‘My experience of dealing with the Irish banks has been woeful’

Inside Track: Liz Doyle, The Fine Dining Club

Liz Doyle, owner of  The Fine Dining Club, an introduction agency.

Liz Doyle, owner of The Fine Dining Club, an introduction agency.

 

From merchant banker to owner of an introduction agency, Liz Doyle spotted a gap in the market on the return from her international career. Asking herself how people meet each other in Belfast led to her setting up The Fine Dining Club, a dinner party dating agency which has now reached its 10th birthday and an expansion into Dublin.

What distinguishes your business from your competitors?

Probably two things. First of all, I started the business for myself to meet people and I was single, so clearly I understand the clients because I am my client. The fact that we are an introduction agency and run dinner parties distinguishes us from other matchmakers who introduce people one on one. We would introduce them to a larger crowd of people.

What’s been the biggest challenge you’ve had to face?

I think the biggest challenge any small business has is staying in business. The business is now 10 years of age: our biggest challenge of getting here, the failure rate for small businesses is really high. The biggest challenge outside of surviving was expanding to the south of Ireland because I am so delighted to be in Dublin.

What’s your major success to date?

I think, probably, growth, the fact that we are still growing. We are increasing in numbers and increasing in staff now that we are in Dublin. Sometimes it’s very easy in business to keep looking at the next step and sometimes it’s quite hard to look up and think, well done, we are doing this.

What more do you think the Government could do to help SMEs?

It’s interesting for me because I have a foot in both camps. At the moment, we’re registered as a business in the UK. We are certainly going to change that and register as a business in Ireland because of the fabulous tax rate obviously.

I think the UK should certainly sit up and take note because, once Brexit happens – certainly for Northern Ireland – you are competing for business on the island of Ireland. So why should you pay corporation tax at 20 per cent when you can pay 12.5 per cent?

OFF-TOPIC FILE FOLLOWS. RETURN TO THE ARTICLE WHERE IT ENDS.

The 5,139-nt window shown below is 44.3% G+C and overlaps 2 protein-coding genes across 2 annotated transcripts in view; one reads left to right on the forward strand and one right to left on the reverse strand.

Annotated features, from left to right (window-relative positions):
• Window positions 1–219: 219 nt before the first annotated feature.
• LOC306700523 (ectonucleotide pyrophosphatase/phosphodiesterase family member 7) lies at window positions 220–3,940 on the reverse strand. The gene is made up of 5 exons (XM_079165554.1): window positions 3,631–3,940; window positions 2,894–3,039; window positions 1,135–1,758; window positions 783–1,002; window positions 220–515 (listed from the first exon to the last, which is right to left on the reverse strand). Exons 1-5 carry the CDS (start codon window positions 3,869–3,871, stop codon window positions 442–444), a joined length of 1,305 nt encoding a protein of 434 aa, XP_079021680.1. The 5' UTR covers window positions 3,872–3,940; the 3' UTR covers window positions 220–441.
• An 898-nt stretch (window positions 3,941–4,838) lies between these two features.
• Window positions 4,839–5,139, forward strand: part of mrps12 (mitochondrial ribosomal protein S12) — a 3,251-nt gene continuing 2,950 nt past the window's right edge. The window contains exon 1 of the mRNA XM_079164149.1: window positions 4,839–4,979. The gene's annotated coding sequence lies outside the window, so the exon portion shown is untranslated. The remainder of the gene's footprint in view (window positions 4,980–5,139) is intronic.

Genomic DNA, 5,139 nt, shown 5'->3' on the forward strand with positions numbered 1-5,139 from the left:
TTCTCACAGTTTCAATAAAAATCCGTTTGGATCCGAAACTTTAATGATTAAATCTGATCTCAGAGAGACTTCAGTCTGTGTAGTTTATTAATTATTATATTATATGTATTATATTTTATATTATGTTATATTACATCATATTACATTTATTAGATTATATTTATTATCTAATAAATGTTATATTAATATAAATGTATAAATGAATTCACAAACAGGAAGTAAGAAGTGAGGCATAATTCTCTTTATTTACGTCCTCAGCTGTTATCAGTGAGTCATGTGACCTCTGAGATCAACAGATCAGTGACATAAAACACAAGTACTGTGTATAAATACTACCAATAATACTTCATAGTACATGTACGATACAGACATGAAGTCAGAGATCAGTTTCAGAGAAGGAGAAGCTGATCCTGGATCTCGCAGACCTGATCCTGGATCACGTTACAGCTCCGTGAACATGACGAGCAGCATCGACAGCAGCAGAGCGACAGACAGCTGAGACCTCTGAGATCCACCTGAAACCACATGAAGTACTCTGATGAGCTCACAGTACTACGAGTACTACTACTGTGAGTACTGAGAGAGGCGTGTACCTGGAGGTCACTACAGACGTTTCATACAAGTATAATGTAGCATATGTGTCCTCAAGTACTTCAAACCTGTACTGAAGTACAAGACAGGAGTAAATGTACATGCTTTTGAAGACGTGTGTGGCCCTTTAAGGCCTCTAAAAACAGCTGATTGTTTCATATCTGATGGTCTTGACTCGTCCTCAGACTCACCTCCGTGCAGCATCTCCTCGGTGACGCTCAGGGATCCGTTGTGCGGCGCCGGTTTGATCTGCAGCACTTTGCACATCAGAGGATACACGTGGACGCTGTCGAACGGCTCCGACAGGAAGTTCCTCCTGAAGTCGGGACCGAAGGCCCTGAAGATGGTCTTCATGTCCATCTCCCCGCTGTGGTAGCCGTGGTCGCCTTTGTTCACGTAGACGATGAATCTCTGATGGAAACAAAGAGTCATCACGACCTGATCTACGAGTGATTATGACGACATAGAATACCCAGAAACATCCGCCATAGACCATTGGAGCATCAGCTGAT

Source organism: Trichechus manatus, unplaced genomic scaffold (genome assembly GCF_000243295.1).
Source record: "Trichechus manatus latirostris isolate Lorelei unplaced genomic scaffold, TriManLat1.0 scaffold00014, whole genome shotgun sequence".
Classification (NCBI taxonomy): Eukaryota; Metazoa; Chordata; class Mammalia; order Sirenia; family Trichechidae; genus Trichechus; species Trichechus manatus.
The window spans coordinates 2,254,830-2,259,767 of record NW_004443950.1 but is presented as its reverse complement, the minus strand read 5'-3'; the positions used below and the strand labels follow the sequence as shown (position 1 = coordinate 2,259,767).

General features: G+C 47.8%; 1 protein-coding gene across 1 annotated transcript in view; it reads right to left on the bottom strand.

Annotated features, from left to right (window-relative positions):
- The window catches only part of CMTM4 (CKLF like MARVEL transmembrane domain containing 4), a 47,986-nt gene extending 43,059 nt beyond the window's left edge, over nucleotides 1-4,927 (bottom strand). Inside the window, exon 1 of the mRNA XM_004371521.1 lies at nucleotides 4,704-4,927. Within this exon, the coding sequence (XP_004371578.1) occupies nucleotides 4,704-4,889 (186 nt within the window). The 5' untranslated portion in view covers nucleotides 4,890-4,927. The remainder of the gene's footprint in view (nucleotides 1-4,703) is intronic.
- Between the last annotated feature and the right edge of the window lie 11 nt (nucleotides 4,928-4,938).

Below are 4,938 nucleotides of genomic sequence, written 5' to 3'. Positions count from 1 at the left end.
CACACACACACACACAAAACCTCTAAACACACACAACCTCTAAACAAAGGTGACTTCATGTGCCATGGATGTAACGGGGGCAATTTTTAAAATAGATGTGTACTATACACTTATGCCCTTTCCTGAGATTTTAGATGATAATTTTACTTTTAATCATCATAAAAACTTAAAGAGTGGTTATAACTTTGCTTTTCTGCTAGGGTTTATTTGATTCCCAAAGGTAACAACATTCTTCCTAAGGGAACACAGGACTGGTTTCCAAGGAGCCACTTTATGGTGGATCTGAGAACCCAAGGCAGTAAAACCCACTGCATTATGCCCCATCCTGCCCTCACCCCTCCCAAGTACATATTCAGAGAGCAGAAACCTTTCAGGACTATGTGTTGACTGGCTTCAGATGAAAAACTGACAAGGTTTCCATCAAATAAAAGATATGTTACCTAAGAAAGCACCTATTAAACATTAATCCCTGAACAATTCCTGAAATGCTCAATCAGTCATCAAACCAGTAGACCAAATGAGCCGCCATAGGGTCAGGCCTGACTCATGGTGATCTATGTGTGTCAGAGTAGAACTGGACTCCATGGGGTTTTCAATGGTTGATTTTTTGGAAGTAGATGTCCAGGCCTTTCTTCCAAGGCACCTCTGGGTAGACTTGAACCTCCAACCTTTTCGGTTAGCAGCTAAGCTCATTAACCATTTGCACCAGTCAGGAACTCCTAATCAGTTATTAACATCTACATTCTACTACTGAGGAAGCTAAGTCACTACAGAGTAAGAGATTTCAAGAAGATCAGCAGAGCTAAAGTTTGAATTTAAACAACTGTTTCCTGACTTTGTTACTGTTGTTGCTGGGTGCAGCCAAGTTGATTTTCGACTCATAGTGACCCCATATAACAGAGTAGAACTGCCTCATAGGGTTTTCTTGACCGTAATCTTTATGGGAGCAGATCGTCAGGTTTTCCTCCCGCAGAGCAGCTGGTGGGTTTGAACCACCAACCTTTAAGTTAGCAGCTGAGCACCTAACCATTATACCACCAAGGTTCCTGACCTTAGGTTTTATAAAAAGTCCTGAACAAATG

Do you think the banks are open for business?

My experience, and I say this as a merchant banker – I don’t like saying this, I don’t take any great pleasure in it – but my experience of dealing with the Irish banks has been woefully inadequate, dismal and frankly a disgrace.

I think they are not open for business to SMEs. I would say there are some banks that seem to go out of their way to make life difficult for SMEs. Some of them seem to inflate their costs for smaller businesses and not so for larger businesses.

What’s the biggest mistake you’ve made in business?

Not charging enough and not wanting to work “on” my business as opposed to “in” my business. I think a lot of women are very bad at charging what they are worth. It’s taken me years to realise that with the calibre of service and quality of service we offer, we should be charging for that. We are now.

Whom do you admire in business and why?

I admire Sheryl Sandberg and women who have done incredibly well in a male environment because usually they are as good, if not better, than the men. I particularly admire women in small and medium sized businesses who run their businesses themselves. I really admire them because, quite often, they are doing it while managing a family and kids and running a business. Good luck and well done to them.

What’s the best piece of business advice that you have ever received?

Work on your business and not in it. It was a lightbulb moment, nobody had ever said that phrase to me before and I suddenly thought, that’s genius, why didn’t I think of that. Pull your head up, think about where you want to go and what you want to do.

How do you see the short-term future for your business?

More growth. We are hoping to open in London this year. Why not? I would like to be in London by the spring. There’s a lot of synergy between Dublin and London, and even Belfast and London. Lots of my clients commute to London weekly.

What’s your business worth and would you sell it?

I don’t know what my business is worth, I’ve never sat down and worked it out. I’ve no interest in selling it.